After making significant advancements in HIV and COVID-19 research, Virongy, a biotechnology company in Prince William County, Virginia, has set its sight on tackling even more viruses. With millions of people being afflicted by viral illnesses worldwide each year, Virongy’s objective addresses an ever-increasing market need.
"Our goal is to create advanced diagnostics so that doctors can promptly prescribe treatments to patients,” said Brian Hetrick, chief scientific officer of Virongy.
The Virongy team also works beyond the walls of their commercial lab, leveraging the unique infectious disease research capabilities offered by George Mason University’s Biomedical Research Laboratory on the Science and Technology Campus in Manassas.
This state-of-the-art building, where studies can be conducted safely and in compliance with Centers for Disease Control and Prevention regulations, provides an ideal place for them to work on Biosafety Level 3 (BSL3) pathogens. Pathogens investigated in a BSL3 laboratory have the possibility to cause serious or potentially lethal disease through respiratory transmission.
Yuntao Wu, a professor in the College of Science (COS) and a member of the Institute for Biohealth Innovation at Mason, founded Virongy in 2013. The biotech company was formed after Wu licensed an HIV drug-screening technology that was developed in his Mason lab. From there, he was able to set up his new company at the Prince William County Science Accelerator, a life sciences startup incubation facility.
“Virongy’s success in addressing worldwide pervasive viruses such as HIV and COVID-19, and now its move to expand its scope to a larger variety of diseases, is an achievement we are immensely proud of here at Mason,” said COS Dean Fernando Miralles-Wilhelm.
Recognizing the technology’s tremendous potential, angel investors and venture capitalists sought out Virongy for investment. The company also has been the recipient of multiple nondilutive grants, including a Prince William County Department of Economic Development (PWCDED) IGNITE program grant and a Small Business Innovation Research (SBIR) grant through the National Institutes of Health.
In 2021, Virongy Biosciences won an IGNITE program grant, a competitive non-dilutive cash grant offered by PWCDED for early-stage startups and emerging companies.
With its rapid growth, Wu knew Virongy needed more space. The opening of the Northern Virginia Bioscience Center, a 30,000-square-foot wet lab building managed by Holladay Properties with sophisticated equipment funded by GO Virginia, brought Wu his answer.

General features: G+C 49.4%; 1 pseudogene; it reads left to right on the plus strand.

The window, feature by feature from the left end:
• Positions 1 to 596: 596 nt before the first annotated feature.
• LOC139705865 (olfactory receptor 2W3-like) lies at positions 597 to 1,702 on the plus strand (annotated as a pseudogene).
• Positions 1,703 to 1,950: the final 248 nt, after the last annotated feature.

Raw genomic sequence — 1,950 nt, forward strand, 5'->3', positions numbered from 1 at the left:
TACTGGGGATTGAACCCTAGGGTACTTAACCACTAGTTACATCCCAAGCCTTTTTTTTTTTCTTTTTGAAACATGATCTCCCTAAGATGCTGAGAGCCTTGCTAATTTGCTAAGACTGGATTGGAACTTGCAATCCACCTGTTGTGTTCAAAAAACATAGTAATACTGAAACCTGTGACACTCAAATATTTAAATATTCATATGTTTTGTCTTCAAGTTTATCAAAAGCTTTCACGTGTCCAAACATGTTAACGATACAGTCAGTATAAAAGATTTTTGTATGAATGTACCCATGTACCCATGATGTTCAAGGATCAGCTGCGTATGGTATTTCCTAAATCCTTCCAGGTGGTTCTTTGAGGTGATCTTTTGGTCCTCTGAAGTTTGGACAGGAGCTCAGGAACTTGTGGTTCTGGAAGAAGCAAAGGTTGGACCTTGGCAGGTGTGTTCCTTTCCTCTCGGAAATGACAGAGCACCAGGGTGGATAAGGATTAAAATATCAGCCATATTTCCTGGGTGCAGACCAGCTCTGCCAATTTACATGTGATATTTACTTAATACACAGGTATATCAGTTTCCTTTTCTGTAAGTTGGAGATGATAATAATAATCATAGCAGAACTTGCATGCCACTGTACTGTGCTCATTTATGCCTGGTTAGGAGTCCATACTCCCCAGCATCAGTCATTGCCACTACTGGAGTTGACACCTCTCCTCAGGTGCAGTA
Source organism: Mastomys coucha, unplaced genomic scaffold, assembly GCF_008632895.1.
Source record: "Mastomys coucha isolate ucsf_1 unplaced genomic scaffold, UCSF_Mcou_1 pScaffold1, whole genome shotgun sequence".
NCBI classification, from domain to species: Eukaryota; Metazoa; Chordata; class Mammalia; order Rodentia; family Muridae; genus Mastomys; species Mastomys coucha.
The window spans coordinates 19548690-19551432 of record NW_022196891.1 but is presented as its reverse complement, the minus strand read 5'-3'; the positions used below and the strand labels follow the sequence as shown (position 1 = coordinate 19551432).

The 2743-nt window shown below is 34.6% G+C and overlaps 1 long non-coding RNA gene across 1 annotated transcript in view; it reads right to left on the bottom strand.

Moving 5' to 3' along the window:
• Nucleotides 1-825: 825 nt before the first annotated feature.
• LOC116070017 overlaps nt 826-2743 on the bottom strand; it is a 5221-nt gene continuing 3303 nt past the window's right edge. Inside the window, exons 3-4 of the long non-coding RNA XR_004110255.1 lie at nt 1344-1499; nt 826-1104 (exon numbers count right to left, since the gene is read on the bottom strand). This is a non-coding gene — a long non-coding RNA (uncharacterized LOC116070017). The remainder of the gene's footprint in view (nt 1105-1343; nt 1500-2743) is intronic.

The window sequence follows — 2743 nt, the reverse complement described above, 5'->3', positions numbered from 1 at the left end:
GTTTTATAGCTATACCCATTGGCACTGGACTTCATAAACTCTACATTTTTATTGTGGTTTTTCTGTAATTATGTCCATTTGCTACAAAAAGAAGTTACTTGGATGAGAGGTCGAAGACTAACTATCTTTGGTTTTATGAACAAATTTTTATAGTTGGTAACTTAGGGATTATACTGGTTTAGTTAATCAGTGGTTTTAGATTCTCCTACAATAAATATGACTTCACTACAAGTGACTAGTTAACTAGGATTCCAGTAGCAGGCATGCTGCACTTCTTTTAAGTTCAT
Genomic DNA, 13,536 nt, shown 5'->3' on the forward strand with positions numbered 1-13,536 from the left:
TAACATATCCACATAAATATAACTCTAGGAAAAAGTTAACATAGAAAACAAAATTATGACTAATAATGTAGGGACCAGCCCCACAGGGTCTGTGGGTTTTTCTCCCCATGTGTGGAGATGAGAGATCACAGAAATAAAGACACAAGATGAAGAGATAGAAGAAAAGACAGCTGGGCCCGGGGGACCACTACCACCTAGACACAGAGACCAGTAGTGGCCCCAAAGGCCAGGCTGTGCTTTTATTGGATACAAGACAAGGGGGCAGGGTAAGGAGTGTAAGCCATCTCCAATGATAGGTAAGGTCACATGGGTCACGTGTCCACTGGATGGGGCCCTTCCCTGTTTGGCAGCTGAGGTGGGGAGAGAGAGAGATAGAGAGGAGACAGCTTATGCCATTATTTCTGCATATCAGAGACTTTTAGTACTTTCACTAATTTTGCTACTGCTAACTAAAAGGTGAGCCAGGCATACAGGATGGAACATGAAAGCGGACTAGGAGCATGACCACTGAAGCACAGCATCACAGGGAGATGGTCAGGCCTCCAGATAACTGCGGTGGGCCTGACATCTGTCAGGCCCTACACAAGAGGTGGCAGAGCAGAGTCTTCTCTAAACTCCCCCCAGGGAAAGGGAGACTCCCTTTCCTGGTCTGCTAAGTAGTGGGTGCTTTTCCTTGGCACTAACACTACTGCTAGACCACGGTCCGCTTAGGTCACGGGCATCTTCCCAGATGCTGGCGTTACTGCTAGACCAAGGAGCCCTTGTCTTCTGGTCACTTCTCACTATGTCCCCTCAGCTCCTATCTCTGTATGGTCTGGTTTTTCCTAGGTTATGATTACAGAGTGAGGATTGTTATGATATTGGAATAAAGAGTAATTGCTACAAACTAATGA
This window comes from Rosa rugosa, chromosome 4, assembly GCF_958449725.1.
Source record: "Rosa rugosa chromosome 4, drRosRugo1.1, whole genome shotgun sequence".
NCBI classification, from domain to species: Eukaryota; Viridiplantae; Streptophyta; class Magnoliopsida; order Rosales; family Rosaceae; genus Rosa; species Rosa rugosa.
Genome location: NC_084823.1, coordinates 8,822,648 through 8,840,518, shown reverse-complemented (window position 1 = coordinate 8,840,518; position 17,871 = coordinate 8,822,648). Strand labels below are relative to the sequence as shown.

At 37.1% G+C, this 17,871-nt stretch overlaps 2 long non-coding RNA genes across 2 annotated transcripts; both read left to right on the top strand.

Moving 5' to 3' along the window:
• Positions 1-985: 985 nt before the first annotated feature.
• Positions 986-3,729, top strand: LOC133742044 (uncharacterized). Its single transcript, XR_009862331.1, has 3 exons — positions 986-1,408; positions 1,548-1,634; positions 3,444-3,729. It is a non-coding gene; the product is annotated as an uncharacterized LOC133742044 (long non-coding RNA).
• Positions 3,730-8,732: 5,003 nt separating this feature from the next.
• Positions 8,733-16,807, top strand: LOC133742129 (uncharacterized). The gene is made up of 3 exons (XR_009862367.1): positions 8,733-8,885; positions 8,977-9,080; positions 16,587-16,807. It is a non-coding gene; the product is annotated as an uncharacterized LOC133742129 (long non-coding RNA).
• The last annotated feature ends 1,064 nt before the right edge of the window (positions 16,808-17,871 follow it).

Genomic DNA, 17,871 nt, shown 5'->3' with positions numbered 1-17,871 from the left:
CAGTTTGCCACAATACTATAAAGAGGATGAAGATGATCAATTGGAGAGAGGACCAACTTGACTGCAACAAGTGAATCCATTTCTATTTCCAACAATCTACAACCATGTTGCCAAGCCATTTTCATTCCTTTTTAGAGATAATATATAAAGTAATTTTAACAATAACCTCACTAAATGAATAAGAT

The Biohealth Capital Region, comprising Virginia, Maryland, and Washington D.C., is the fourth-ranked biopharma cluster in the United States, as reported by Genetic Engineering and Biotechnology News. The region’s high concentration of talent in the health care sector meant that additional commercial wet lab space was a necessity.
In May 2022, Virongy announced a $471,000 expansion with up to 70 new jobs for the company as part of Virginia Jobs Investment Program (VJIP), which provides consultative services and funding to companies creating new jobs in order to support employee recruitment and training activities.
"Disruption is always an opportunity for innovation, and our life sciences sector in Prince William County expanded exponentially during the pandemic,” said Christina Winn, executive director of the PWCDED. "Virongy’s expansion is a combination of exciting technology from Dr. Wu with the addition of expert business staff and the lab space to grow right here in Innovation Park."
The launching of the bioscience center allowed Virongy to move from a 600-square-foot space to a 1,600-square-foot lab. Both Wu and Hetrick are excited about the opportunities that come with the expansion.
"Not only can we bolster our research capabilities, but we also aim to be a supplier of new jobs in the area," said Hetrick, who holds a PhD in biosciences from Mason.
In addition, Virongy is one of the life science companies that is part of the Northern Virginia BioHub, which was recently established through Virginia Bio-Connect and funded by a $3.2 million GO Virginia matching grant. Susan Baker, managing director of GO Virginia’s Region 7, sees the grant as money well-invested.
"Projects like these are extremely important for economic growth and talent development of high-wage jobs in our region," said Baker.
While the move has kept them busy, Virongy has no plans to slow down. One of its next steps includes obtaining Good Manufacturing Practices (GMP) certification in order to open a GMP lab. The certification ensures that all products produced in the lab are safe and effective, and expedites the FDA approval process for any products the company intends to bring to market. Virongy anticipates having GMP certification within the next several months.
"We constantly strive to bring forward innovative solutions that break past limitations of existing technologies,” said Wu. “If there is a faster way to tackle some of global health’s most pressing challenges, we will do it."
A version of this story originally appeared on the George Mason University news blog in May 2022 and is republished with permission.
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